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PROLOGUES AND EPILOGUES.
From the Latin, preserved by Macrobius.
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TO THE GOOD-NATURED MAN. As puffing quacks some caitiff wretch procure To swear the pill, or drop, has wrought a cure — Thus, on the stage, our play-wrights still depend, For epilogues and prologues, on some friend Who knows each art of coaxing up the town; And make full many a bitter pill go down. Conscious of this, our bard has gone about And teased each rhyming friend to help him out. “An epilogue — things can't go on without it; It could not fail, would you but set about it.” “Young man,” cries one — a bard laid up in clover — “ Alas! young man, my writing days are over ; Let boys play tricks and kick the straw; not I: Your brother doctor there perhaps may try.” “What, I! dear sir,” the doctor interposes ; "What, plant my thistles, sir, among his roses ! No, no; I've other contests to maintain ; '. To-night I head our troops at Warwick-lane : Go, ask your manager.” “Who, me ? — your pardon; These things are not our forte at Covent Garden.” Our author's friends, thus placed at happy distance, Give him good words, indeed, but no assistance: As some unhappy wight, at some new play, At the pit-door stands elbowing away, While oft, with many a smile, and many a shrug, He eyes the centre, where his friends sit snug — His simpering friends, with pleasure in their eyes, Sink as he sinks, and as he rises rise : He nods, they nod; he cringes, they grimace; But not a soul will budge to give him place.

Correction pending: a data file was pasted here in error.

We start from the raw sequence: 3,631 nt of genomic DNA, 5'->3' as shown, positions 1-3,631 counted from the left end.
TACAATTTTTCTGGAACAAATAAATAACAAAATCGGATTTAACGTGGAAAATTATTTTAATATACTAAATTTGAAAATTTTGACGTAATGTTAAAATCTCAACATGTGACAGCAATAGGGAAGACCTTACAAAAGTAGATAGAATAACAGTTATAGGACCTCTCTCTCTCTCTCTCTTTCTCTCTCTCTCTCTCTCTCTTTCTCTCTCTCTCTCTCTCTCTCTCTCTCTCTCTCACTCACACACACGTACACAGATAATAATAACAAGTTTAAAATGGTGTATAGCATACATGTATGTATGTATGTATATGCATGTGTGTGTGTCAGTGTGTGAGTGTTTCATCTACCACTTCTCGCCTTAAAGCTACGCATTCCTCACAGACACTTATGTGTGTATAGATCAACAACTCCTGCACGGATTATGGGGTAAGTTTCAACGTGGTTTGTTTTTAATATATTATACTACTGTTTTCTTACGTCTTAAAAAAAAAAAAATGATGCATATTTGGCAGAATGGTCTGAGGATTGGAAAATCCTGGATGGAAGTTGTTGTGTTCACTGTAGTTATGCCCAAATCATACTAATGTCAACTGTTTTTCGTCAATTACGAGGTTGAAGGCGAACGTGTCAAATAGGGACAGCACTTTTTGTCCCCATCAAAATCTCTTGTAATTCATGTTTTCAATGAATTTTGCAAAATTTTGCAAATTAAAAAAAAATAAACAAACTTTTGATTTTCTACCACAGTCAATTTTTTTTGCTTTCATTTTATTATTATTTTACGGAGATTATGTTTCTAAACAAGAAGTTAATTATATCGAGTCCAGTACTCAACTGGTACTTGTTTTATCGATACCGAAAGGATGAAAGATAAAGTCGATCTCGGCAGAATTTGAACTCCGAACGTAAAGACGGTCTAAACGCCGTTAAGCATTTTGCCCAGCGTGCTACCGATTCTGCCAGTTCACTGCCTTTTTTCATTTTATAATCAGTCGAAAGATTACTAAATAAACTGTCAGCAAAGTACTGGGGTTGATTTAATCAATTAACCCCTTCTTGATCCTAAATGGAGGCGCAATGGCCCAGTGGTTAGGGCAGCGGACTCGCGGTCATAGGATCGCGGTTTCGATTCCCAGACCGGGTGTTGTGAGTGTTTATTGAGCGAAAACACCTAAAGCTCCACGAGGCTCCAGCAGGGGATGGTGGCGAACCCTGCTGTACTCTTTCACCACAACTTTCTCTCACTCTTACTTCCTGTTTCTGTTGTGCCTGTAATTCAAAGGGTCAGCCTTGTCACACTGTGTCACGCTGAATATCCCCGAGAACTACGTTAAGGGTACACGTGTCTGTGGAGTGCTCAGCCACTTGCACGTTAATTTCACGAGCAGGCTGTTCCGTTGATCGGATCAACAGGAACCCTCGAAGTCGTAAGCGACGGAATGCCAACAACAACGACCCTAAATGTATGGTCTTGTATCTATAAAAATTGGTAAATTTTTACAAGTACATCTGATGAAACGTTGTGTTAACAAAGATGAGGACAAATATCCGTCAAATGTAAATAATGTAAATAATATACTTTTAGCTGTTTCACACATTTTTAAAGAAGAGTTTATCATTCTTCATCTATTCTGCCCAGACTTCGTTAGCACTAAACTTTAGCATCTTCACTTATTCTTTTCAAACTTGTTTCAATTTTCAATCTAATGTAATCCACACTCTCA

Since, then, unhelped, our bard must now conform
TO THE SISTER, A COMEDY, BY MRS. CHARLOTTE LENNOX. What! five long acts — and all to make us wiser ! Our authoress sure has wanted an adviser. Had she consulted me, she should have made Her moral play a speaking masquerade ; Warmed up each bustling scene, and in her rage Have emptied all the green-room on the stage: My life on 't, this had kept her play from sinking ; Have pleased our eyes, and saved the pain of thinking. Well, since she thus has shown her want of skill, What if I give a masquerade ? — I will. But how ? ay, there's the rub! (pausing]—I've got my cue : The world 's a masquerade ! the maskers, you, you, you.
[To Boxes, Pit, and Gallery. Lud! what a group the motley scene discloses — False wits, false wives, false virgins, and false spouses ! Statesmen with bridles on; and, close beside them, Patriots in party-colored suits that ride them. There Hebes, turned of fifty, try once more To raise a flame in Cupids of three-score. These in their turn, with appetites as keen, Deserting fifty, fasten on fifteen. Miss, not yet full fifteen, with fire uncommon, Flings down her sampler, and takes up the woman;
The little urchin smiles, and spreads her lure,
PROLOGUE TO ZOBEIDE.
A TRAGEDY, BY JOSEPH CRADOCK.